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´╗┐Title: Index of the Project Gutenberg Works of Jonathan Swift
Author: Swift, Jonathan
Language: English
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*** Start of this Doctrine Publishing Corporation Digital Book "Index of the Project Gutenberg Works of Jonathan Swift" ***

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WORKS OF

JONATHAN SWIFT



CONTENTS


THE BATTLE OF THE BOOKS

A MODEST PROPOSAL

##  THE BICKERSTAFF-PARTRIDGE PAPERS

THE JOURNAL TO STELLA

##  THE TALE OF A TUB AND THE HISTORY OF MARTIN

##  PRAYERS AND SERMONS

##  THE PROSE WORKS OF JONATHAN SWIFT, Vol. IV

##  THE PROSE WORKS OF JONATHAN SWIFT, Vol. VI

##  THE PROSE WORKS OF JONATHAN SWIFT, Vol. VII

##  THE PROSE WORKS OF JONATHAN SWIFT, Vol. IX

##  THE PROSE WORKS OF JONATHAN SWIFT, VOL. X.

##  THE POEMS OF JONATHAN SWIFT, Vol. I (of II)

##  THE POEMS OF JONATHAN SWIFT, Vol. II (of II)

##  GULLIVER'S TRAVELS, (Illustrated)

GULLIVER'S TRAVELS

##  IRELAND IN THE DAYS OF DEAN SWIFT

##  HINTS TO SERVANTS



TABLES OF CONTENTS OF VOLUMES



THE BICKERSTAFF-PARTRIDGE PAPERS
by Jonathan Swift



CONTENTS
Predictions For The Year 1708
The Accomplishment of the First of Mr Bickerstaff's Predictions;
An Elegy on the supposed Death of Partridge, the Almanack-Maker.
An Epitaph on Partridge.
Partridge's reply
A vindication of Isaac Bickerstaff, Esq;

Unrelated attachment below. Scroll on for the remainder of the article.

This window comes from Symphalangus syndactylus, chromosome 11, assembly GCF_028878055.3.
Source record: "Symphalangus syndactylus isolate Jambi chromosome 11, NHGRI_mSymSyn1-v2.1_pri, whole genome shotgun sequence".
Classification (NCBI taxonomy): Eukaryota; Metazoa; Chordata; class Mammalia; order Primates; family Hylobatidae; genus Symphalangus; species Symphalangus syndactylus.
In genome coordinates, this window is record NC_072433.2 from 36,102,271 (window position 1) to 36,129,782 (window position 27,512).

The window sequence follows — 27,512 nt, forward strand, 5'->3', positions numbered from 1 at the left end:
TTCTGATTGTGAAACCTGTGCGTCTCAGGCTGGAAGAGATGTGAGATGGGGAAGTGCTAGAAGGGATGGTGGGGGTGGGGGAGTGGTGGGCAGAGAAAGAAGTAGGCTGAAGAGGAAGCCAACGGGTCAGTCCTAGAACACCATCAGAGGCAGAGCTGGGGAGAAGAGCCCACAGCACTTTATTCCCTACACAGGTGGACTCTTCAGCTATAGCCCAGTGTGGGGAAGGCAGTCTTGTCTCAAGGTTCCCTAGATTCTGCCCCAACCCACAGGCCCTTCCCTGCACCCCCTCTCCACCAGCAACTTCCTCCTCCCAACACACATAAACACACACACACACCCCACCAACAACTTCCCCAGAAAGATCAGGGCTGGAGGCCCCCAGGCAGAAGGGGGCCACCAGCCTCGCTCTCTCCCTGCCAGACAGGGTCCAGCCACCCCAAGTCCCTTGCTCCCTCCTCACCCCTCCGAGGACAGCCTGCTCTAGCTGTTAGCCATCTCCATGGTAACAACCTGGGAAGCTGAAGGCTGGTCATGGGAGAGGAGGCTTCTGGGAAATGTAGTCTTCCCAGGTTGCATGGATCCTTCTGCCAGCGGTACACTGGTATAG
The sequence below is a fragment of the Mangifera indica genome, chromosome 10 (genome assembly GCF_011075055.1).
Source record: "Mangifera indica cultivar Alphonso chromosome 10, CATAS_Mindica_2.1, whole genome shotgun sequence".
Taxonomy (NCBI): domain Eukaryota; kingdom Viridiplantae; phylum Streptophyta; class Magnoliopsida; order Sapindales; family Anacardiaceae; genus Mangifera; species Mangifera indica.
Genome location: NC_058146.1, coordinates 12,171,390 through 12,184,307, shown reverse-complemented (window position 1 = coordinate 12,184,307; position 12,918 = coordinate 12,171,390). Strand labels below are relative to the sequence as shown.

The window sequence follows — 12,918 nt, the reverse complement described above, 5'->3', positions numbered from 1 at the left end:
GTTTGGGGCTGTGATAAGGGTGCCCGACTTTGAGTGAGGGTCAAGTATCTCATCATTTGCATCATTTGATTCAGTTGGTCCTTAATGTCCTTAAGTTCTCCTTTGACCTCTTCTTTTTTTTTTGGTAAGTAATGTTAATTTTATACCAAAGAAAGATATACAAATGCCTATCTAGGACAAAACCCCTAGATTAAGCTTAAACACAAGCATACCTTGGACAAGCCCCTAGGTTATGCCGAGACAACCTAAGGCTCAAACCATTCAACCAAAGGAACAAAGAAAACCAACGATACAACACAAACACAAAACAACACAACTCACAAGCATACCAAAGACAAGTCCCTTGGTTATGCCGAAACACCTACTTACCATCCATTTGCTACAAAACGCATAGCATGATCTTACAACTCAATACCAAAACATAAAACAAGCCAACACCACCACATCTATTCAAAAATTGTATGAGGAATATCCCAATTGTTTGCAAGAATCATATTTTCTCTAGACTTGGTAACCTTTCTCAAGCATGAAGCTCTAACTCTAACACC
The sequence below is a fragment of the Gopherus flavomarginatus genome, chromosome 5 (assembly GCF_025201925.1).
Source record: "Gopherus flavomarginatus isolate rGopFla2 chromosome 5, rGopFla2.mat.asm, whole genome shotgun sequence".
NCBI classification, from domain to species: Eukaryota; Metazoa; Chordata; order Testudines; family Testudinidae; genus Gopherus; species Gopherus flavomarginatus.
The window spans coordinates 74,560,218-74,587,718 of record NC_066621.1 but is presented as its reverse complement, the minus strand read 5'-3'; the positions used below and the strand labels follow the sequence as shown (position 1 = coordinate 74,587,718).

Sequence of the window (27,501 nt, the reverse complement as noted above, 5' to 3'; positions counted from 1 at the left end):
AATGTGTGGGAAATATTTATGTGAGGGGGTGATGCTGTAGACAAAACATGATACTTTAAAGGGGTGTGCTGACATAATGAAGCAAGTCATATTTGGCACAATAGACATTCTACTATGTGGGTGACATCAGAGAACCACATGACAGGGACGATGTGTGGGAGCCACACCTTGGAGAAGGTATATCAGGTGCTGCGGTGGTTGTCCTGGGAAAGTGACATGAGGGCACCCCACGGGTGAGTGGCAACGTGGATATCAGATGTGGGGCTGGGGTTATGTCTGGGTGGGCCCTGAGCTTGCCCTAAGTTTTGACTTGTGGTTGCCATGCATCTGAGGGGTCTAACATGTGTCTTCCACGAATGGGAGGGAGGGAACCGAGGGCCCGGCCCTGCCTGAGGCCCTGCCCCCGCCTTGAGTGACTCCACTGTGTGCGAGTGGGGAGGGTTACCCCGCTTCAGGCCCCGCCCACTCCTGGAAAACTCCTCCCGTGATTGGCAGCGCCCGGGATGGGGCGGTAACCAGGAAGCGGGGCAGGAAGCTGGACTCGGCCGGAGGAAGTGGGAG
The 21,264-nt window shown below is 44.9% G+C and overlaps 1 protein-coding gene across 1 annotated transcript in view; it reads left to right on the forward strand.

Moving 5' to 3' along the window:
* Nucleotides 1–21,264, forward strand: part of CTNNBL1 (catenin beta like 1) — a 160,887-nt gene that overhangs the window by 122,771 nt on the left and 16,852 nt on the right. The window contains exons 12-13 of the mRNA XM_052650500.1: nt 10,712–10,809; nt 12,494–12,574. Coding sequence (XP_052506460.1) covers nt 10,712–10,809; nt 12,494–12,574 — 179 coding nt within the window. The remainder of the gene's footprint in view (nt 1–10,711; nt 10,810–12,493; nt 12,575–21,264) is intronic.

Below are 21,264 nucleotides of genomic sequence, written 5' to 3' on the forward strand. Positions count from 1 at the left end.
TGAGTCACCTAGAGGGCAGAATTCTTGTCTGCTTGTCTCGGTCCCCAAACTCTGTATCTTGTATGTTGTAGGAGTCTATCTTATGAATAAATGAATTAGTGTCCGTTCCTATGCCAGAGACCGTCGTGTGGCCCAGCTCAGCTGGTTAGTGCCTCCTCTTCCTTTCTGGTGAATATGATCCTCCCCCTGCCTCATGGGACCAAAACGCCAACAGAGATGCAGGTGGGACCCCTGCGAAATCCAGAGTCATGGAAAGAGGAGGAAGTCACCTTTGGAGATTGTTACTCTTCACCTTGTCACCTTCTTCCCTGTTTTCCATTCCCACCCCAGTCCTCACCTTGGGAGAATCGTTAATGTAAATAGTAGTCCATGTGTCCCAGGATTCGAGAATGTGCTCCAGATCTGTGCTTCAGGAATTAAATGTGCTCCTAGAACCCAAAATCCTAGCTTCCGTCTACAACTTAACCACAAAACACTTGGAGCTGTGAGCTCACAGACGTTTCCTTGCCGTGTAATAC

A famous prediction of Merlin, the British wizard.
Dr. John Arbuthnot and Alexander Pope



A TALE OF A TUB AND THE HISTORY OF MARTIN
By Jonathan Swift



CONTENTS.

A Tale of a Tub



To the Right Honourable John Lord Somers


37



The Bookseller to The Reader


41



The Epistle Dedicatory


43



The Preface


49



Section I.


The Introduction


59



Section II.



70



Section III.


A Digression Concerning Critics


81



Section IV.


A Tale of a Tub


90



Section V.


A Digression in the Modern Kind


100



Section VI.


A Tale of a Tub


106



Section VII.


A Digression in Praise of Digressions


113



Section VIII.


A Tale of a Tub


118



Section IX.


A Digression Concerning the Original . . .


125



Section X.


A Farther Digression


138



Section XI.


A Tale of a Tub


143



The Conclusion


155

The History of Martin



The History of Martin


159



A Digression on the Nature . . .


163



The History of Martin\x97Continued


164



A Project for the Universal Benefit of Mankind


165